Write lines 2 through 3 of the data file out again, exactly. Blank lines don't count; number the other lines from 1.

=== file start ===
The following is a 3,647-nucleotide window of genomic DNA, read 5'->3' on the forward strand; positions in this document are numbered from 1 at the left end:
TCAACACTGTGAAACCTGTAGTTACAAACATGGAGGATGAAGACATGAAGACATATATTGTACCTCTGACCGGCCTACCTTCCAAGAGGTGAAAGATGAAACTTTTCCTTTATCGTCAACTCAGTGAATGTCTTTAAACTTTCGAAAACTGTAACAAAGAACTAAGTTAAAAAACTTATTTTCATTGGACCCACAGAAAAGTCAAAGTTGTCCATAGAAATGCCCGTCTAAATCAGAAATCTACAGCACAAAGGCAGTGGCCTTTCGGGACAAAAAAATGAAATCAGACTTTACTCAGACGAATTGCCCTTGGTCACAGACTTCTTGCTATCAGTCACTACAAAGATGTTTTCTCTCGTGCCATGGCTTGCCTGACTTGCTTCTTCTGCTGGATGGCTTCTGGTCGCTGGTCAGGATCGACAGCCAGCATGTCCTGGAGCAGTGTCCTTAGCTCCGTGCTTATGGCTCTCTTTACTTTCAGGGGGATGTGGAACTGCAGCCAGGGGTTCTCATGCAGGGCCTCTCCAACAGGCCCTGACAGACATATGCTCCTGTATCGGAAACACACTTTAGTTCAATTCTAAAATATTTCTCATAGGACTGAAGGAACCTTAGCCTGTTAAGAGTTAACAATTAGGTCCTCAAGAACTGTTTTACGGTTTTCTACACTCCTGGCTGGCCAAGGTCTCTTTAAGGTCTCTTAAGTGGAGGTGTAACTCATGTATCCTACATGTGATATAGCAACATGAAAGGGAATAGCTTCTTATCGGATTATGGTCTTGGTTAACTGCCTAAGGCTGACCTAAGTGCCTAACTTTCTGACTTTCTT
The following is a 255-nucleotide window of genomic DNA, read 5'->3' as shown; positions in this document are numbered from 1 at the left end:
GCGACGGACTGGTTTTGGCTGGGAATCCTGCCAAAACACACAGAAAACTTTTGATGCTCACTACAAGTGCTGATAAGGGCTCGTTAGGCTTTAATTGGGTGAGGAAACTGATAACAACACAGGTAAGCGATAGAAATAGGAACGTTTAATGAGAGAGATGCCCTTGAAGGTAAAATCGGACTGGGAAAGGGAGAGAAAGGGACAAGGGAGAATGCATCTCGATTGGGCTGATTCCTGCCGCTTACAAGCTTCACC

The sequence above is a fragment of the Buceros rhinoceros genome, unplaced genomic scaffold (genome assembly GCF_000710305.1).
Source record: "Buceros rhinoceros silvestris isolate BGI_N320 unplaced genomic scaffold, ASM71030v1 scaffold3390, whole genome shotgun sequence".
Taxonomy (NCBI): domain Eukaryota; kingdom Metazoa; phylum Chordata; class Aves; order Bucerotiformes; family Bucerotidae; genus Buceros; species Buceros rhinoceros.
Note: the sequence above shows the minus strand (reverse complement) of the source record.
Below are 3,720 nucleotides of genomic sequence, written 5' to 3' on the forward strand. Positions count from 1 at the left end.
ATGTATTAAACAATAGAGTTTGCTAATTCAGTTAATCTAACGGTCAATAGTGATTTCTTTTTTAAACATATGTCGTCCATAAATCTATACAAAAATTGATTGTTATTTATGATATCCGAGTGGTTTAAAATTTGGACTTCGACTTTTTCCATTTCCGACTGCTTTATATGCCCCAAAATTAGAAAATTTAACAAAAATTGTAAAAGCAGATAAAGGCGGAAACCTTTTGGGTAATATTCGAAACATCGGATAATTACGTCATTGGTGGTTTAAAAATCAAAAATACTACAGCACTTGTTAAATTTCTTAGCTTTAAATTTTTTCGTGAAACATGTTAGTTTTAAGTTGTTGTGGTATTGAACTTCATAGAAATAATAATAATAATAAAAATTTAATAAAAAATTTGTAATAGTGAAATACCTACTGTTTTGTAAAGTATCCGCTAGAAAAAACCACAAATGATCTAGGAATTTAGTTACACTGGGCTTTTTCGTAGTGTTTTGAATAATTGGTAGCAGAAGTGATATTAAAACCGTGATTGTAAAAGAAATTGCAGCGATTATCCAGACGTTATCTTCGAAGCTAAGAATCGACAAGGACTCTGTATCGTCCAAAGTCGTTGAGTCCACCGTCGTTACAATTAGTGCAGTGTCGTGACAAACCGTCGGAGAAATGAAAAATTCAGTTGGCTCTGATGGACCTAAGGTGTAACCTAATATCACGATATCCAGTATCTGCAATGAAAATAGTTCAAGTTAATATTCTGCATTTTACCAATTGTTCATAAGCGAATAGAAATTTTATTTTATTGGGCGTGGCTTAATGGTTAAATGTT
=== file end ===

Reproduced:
TCAACACTGTGAAACCTGTAGTTACAAACATGGAGGATGAAGACATGAAGACATATATTGTACCTCTGACCGGCCTACCTTCCAAGAGGTGAAAGATGAAACTTTTCCTTTATCGTCAACTCAGTGAATGTCTTTAAACTTTCGAAAACTGTAACAAAGAACTAAGTTAAAAAACTTATTTTCATTGGACCCACAGAAAAGTCAAAGTTGTCCATAGAAATGCCCGTCTAAATCAGAAATCTACAGCACAAAGGCAGTGGCCTTTCGGGACAAAAAAATGAAATCAGACTTTACTCAGACGAATTGCCCTTGGTCACAGACTTCTTGCTATCAGTCACTACAAAGATGTTTTCTCTCGTGCCATGGCTTGCCTGACTTGCTTCTTCTGCTGGATGGCTTCTGGTCGCTGGTCAGGATCGACAGCCAGCATGTCCTGGAGCAGTGTCCTTAGCTCCGTGCTTATGGCTCTCTTTACTTTCAGGGGGATGTGGAACTGCAGCCAGGGGTTCTCATGCAGGGCCTCTCCAACAGGCCCTGACAGACATATGCTCCTGTATCGGAAACACACTTTAGTTCAATTCTAAAATATTTCTCATAGGACTGAAGGAACCTTAGCCTGTTAAGAGTTAACAATTAGGTCCTCAAGAACTGTTTTACGGTTTTCTACACTCCTGGCTGGCCAAGGTCTCTTTAAGGTCTCTTAAGTGGAGGTGTAACTCATGTATCCTACATGTGATATAGCAACATGAAAGGGAATAGCTTCTTATCGGATTATGGTCTTGGTTAACTGCCTAAGGCTGACCTAAGTGCCTAACTTTCTGACTTTCTT
The following is a 255-nucleotide window of genomic DNA, read 5'->3' as shown; positions in this document are numbered from 1 at the left end: